Bryan Carter, PhD

Director, Center for Digital Humanities
Associate Professor, Africana Studies
Portrait of Bryan Carter


Immerse Yourself: How VR Can Revolutionize Learning

Monday, March 13, 7 p.m.

Surround Stage

BRYAN'S TALK, Immerse Yourself: How VR Can Revolutionize Learning

See Bryan's talk with his digital humanities students on YOUTUBE:


What does it mean to ‘be there’, and how can it affect learning and retention? Instead of flying across the globe to understand the nuances of history or a new surgical technique, educators and businesses of all sizes are investing in VR to connect and learn in real time. The next step in the revolution: presence. Imagine walking into an underground club in Digital Harlem in the 1920s, looking down and seeing yourself in a zoot suit with friends in flapper gowns, taking a seat at a table with Dizzie Gillespie on stage – just before a raid. With volumetric capture and streaming, you are more a part of the scene than ever before, and you will remember it years into the future. Welcome to the digital engagement revolution.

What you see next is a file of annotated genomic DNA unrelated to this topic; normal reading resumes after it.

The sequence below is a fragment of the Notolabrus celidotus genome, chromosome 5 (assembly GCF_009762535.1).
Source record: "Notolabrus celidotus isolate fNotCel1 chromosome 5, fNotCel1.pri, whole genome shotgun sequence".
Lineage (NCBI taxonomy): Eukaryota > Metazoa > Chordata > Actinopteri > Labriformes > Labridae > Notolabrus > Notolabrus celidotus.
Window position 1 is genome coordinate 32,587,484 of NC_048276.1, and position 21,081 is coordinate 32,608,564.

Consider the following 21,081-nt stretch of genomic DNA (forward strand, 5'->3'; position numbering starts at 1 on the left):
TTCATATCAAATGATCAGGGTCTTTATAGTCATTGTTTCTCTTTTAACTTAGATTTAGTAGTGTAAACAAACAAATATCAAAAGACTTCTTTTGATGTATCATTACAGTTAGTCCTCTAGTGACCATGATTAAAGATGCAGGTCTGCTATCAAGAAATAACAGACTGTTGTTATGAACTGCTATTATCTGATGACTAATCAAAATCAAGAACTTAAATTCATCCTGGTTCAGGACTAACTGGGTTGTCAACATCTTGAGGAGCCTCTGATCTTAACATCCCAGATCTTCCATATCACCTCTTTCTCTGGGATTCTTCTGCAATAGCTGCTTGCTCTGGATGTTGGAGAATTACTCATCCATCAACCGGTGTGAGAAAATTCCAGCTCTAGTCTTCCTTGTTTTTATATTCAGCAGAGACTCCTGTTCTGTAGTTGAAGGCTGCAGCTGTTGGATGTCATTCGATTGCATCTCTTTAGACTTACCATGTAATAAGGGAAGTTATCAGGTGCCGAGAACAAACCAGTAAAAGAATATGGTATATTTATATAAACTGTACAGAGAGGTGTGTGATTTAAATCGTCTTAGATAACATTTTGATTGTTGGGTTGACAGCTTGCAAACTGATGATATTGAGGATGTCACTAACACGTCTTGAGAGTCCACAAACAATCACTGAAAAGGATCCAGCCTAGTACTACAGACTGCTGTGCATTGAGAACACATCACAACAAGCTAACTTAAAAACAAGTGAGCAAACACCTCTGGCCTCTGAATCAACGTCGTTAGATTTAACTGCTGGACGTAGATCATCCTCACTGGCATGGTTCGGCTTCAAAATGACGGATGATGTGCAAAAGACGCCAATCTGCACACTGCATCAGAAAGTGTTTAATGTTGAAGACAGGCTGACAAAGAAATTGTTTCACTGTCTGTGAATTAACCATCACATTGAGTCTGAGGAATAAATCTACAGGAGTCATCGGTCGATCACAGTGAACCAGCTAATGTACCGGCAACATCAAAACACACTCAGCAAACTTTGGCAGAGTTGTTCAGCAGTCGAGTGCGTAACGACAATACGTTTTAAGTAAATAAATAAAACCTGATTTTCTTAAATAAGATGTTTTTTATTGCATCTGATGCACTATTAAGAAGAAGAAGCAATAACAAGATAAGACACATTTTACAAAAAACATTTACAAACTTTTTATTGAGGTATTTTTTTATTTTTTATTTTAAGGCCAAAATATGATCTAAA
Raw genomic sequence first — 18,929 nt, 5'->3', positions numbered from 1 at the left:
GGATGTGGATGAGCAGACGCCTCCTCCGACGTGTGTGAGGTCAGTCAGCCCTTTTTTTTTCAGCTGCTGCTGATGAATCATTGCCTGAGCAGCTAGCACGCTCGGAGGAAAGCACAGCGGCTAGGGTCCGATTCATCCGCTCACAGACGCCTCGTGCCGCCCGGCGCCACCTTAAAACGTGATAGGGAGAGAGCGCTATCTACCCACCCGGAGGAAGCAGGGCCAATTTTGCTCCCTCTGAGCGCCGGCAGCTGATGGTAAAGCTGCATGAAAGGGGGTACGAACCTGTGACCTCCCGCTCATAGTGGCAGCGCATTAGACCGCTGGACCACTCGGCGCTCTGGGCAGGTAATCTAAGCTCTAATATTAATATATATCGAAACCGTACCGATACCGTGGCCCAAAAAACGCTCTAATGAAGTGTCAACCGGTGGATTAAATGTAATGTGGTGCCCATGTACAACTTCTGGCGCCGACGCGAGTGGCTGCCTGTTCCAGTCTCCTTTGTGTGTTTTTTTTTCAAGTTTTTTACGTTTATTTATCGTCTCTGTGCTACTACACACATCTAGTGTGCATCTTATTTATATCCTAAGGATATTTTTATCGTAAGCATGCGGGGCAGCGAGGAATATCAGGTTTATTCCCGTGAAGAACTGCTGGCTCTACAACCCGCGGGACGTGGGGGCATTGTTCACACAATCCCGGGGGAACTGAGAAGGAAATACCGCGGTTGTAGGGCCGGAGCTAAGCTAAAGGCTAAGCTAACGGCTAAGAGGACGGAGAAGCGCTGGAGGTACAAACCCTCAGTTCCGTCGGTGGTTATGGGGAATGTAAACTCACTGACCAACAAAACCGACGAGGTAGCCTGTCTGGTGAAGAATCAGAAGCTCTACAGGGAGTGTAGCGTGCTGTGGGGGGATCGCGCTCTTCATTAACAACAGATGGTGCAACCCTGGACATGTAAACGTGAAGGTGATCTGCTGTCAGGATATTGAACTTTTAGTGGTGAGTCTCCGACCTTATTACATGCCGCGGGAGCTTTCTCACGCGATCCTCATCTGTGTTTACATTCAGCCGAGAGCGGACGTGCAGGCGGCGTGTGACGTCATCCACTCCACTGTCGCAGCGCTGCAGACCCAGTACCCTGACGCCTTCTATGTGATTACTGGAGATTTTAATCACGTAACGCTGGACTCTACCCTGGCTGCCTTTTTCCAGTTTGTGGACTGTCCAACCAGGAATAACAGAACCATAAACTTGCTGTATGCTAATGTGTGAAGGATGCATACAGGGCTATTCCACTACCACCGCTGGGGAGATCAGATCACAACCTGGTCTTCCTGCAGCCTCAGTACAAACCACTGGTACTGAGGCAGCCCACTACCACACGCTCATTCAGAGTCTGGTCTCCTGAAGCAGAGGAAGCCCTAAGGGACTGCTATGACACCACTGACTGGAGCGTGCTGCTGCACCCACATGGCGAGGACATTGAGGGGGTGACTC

Dr. Bryan Carter received his Ph.D. at the University of Missouri-Columbia and is currently the Director of the Center for Digital Humanities and an Associate Professor in Africana Studies, at the University of Arizona. He specializes in African American literature of the 20th Century with a primary focus on the Harlem Renaissance. His research also focuses on Digital Humanities/Africana Studies. He has published numerous articles on his doctoral project, Virtual Harlem, an immersive representation of a portion of Harlem, NY as it existed during the 1920s Jazz Age and Harlem Renaissance.

Dr. Carter’s research centers on how the use of traditional and advanced interactive and immersive technologies changes the dynamic within the learning space. Dr. Carter has completed his first book entitled Digital Humanities: Current Perspectives, Practice and Research through Emerald Publishing, and has just completed his second manuscript through Routledge Press, entitled: AfroFuturism: Experiencing Culture Through Technology (June 2022). His current work has also led to exploring the African American, and expatriate experience through immersive and augmented technologies using handheld devices and wearable technologies.